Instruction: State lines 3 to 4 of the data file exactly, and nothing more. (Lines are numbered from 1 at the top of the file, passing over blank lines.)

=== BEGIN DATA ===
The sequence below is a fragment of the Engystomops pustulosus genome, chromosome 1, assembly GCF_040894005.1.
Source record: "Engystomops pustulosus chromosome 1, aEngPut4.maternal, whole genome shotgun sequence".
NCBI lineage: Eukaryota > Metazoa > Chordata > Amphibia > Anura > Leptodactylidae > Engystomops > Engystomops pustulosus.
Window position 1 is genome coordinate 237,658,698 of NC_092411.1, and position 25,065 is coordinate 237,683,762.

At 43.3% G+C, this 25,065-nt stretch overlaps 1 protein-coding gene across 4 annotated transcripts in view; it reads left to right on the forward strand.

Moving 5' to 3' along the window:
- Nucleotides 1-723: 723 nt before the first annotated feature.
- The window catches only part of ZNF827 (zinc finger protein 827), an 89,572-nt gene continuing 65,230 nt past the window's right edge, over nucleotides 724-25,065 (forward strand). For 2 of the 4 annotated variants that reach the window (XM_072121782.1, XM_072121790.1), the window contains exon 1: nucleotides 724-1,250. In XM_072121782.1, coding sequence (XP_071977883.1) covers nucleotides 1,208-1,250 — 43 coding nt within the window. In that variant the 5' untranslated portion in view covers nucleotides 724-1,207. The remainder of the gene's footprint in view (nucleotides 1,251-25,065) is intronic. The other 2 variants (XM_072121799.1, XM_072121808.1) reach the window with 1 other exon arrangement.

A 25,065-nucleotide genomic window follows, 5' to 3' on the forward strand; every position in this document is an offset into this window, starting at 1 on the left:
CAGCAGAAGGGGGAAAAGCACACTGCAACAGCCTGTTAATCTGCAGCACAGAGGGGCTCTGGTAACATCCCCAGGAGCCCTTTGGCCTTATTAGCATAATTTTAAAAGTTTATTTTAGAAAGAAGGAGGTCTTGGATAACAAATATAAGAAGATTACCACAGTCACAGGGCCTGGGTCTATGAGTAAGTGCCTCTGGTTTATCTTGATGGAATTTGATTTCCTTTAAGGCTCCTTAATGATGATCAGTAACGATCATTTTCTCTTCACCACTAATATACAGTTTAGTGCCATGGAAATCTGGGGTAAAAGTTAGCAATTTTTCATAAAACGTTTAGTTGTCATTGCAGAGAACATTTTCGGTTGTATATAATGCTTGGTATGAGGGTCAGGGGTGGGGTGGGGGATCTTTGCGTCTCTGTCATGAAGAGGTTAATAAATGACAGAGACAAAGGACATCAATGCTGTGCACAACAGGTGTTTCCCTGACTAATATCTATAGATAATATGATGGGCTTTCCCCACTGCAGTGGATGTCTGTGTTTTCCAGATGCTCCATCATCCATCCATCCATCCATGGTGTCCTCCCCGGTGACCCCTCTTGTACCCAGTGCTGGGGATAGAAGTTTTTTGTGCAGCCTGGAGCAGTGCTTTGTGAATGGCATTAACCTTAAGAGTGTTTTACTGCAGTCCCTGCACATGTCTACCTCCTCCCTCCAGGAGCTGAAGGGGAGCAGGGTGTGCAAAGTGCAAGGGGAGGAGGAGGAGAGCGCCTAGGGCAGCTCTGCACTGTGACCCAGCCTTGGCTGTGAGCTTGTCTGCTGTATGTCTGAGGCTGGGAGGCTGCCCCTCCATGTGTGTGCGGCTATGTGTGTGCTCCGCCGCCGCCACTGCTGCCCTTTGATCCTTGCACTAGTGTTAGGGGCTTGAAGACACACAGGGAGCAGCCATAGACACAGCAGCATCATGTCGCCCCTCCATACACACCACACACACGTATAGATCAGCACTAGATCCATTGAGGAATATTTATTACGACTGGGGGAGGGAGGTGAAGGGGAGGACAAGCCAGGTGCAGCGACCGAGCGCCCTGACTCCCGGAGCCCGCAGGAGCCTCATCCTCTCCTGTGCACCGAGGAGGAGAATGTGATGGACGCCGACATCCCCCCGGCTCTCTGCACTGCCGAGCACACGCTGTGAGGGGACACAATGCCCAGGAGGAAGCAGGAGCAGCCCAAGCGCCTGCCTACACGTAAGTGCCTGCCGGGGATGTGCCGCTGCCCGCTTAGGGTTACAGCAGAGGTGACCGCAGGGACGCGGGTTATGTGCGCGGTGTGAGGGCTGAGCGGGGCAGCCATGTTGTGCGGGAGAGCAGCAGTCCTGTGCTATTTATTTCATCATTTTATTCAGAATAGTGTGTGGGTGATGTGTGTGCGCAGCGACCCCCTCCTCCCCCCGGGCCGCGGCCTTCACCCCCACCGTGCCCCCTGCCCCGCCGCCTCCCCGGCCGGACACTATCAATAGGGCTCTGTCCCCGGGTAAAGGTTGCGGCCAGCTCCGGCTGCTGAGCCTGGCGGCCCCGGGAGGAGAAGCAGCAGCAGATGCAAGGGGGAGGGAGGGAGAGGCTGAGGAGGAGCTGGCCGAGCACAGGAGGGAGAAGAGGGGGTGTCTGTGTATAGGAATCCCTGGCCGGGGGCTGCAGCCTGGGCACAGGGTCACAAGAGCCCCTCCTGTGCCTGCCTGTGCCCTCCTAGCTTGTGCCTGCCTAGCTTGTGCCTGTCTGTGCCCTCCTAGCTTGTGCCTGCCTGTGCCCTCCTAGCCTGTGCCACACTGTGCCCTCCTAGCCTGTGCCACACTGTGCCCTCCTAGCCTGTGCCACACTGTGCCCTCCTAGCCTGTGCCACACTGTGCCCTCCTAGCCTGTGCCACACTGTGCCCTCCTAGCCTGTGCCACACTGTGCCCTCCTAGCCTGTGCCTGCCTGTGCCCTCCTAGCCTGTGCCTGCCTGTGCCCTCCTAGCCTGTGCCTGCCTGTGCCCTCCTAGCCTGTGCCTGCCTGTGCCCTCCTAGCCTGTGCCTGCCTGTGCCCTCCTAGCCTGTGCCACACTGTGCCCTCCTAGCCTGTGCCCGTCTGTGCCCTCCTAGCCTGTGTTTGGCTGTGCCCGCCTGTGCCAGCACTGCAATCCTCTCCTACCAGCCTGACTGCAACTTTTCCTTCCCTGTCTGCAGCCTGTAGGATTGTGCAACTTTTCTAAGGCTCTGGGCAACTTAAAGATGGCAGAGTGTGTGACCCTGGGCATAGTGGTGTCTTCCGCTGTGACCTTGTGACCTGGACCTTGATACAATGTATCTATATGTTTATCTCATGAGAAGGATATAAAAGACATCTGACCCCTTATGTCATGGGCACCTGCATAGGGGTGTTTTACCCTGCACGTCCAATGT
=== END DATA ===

NCBI lineage: Eukaryota > Metazoa > Chordata > Amphibia > Anura > Leptodactylidae > Engystomops > Engystomops pustulosus.
Window position 1 is genome coordinate 237,658,698 of NC_092411.1, and position 25,065 is coordinate 237,683,762.